Residents of villages buried beneath a sea of volcanic mud nearly a decade ago are making a living from tourists drawn to see the disaster zone. Paul Chapman reports.
Indonesians struggle to turn mud into money
Nearly a decade ago Sumono lived in a village and worked at a local drinks factory on Java Island in Indonesia.
His seemingly ordinary life vanished in 2006 when the whole area was buried beneath a flood of volcanic mud.
Now he’s one of the motorcycle guides making around $2 a trip ferrying curious tourists to view the scene of the disaster and the still-spewing volcano.
(SOUNDBITE)(Bahasa Indonesia) SUMONO, MOTORCYCLE GUIDE, SAYING:
“If I said it’s not enough, it’s true, it’s not enough but we’re grateful for any work we can get.”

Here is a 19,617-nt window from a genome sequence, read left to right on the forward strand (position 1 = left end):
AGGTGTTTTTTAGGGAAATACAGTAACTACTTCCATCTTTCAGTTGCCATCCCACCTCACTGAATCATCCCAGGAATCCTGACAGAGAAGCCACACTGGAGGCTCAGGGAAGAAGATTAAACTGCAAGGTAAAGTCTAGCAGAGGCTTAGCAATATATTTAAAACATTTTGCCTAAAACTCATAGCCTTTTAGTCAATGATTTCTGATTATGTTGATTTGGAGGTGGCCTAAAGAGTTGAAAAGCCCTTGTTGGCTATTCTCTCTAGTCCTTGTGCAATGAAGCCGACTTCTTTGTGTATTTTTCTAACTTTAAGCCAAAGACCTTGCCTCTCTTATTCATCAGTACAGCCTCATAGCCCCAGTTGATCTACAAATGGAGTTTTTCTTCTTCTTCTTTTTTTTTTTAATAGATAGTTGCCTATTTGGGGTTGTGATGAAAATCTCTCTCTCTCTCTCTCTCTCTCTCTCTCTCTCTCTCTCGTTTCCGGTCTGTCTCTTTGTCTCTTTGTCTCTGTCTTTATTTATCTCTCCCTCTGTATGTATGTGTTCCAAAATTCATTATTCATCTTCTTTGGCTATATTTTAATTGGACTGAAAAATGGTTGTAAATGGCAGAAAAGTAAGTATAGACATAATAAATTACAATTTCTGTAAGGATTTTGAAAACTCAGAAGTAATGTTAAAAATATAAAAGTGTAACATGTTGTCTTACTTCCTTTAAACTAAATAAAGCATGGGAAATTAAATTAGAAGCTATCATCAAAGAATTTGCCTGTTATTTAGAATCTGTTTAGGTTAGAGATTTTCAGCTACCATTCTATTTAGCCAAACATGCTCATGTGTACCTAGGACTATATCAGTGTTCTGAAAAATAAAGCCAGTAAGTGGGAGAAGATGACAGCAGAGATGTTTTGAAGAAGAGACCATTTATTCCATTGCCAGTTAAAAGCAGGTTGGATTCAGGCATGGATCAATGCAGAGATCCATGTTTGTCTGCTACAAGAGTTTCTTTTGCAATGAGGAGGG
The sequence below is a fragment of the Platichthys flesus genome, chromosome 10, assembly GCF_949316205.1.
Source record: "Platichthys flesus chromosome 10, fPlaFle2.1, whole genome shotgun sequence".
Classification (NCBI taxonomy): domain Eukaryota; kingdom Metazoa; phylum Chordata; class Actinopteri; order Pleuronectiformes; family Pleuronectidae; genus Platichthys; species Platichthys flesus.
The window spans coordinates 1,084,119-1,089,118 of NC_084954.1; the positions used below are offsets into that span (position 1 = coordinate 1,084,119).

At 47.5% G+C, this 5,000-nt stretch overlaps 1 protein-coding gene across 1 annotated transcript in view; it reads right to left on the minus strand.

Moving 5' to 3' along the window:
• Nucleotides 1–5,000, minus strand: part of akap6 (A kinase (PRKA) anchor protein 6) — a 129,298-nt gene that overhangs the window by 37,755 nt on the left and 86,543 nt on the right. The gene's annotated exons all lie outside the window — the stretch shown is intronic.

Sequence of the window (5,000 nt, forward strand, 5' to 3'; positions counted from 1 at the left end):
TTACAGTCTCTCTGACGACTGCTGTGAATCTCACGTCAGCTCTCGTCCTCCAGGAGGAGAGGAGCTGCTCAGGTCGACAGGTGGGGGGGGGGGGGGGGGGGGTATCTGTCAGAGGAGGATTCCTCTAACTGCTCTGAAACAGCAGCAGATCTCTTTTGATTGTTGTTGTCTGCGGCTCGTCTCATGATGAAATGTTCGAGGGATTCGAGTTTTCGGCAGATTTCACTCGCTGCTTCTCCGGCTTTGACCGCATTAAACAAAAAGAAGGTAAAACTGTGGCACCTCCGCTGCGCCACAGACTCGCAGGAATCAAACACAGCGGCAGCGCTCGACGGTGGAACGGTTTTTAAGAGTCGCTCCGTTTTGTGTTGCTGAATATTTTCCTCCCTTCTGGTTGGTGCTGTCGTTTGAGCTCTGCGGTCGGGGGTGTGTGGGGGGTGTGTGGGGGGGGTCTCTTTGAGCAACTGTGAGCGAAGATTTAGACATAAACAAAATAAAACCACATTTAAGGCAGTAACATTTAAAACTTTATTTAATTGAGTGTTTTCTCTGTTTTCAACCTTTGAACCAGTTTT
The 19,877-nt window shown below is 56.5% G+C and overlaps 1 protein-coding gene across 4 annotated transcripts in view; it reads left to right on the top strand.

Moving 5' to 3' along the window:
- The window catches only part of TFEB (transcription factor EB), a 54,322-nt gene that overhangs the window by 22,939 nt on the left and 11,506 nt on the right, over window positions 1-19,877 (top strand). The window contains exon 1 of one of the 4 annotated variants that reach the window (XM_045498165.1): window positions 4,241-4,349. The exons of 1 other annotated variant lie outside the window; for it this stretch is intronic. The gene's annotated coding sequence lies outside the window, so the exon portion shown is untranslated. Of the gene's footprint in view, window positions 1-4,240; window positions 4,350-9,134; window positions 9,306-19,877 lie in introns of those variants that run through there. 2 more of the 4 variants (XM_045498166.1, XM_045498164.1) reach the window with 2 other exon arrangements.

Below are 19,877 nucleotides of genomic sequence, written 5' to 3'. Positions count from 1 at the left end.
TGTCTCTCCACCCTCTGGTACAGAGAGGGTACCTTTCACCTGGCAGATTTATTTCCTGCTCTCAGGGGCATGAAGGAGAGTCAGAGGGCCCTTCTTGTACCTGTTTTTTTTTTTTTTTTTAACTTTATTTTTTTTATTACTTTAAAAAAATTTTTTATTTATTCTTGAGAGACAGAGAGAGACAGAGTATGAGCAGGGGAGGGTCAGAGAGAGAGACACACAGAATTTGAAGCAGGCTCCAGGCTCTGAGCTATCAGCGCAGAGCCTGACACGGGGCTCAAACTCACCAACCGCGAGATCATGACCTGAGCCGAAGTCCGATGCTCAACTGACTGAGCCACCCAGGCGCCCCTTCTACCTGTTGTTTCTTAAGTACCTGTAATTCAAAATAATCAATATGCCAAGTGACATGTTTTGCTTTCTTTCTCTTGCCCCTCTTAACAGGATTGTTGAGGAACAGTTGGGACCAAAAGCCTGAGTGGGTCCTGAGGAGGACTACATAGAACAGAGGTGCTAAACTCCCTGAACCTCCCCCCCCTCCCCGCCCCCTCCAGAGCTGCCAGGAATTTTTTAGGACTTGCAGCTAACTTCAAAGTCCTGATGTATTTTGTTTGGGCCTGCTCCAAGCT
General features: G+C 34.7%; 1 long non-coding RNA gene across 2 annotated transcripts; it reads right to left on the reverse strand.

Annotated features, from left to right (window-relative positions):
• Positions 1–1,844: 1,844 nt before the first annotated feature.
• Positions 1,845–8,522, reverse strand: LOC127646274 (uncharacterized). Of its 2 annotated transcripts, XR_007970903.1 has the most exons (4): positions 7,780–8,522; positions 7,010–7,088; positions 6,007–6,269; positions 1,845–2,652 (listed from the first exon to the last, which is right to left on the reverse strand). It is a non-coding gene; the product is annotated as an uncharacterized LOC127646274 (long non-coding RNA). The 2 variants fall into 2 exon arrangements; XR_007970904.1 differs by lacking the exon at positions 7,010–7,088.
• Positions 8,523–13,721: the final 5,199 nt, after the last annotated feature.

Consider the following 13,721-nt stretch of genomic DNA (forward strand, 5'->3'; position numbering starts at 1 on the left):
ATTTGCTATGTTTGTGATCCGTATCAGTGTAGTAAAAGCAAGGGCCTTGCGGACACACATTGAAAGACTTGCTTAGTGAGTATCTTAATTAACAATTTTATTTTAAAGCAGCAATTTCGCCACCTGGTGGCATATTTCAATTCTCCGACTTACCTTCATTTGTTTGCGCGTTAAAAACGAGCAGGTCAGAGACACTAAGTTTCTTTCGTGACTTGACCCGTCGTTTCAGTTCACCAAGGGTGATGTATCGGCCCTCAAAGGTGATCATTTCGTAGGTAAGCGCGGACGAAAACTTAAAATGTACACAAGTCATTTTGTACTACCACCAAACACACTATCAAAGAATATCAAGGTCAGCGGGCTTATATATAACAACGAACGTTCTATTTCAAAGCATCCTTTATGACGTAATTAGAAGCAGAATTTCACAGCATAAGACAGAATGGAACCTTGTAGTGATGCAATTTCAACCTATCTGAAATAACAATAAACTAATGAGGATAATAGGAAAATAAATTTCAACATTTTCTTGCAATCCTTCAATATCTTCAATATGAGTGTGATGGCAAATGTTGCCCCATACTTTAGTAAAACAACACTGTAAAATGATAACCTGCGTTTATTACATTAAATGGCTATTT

When the volcano began pouring mud, it was peaking at around 150, 000 cubic metres a day.
Tens of thousands of people were displaced.
The mud covers hundreds of hectares at the eastern end of the island.
Some of Sumono’s clients are domestic tourists, part of a growing number drawn to the scenes of such natural disasters.
(SOUNDBITE)(Bahasa Indonesia) LOCAL TOURIST, WISNU TITIK KARTIANI, SAYING:
“This is first time I’ve come to Lapindo mud. I watched a lot of the news on television but I didn’t expect that seeing it with my own eyes could give such a different impression as I imagine 13 villages underneath the mud and it’s still erupting. That means there’s a risk other villages could be buried too. If this is called tourism, I suppose it’s tragic tourism as we can see the threat.”
Indonesia’s government is helping to compensate those who lost their homes but even now officials say 10 per cent have yet to be paid.
Statues have sprung up at the scene of the disaster, which some blame on oil and gas drilling by a company linked to the powerful Bakrie family.
They deny any wrongdoing but among the statues, there’s an effigy of its patriarch near a stone tomb bearing the inscription: “Let this nation not forget.”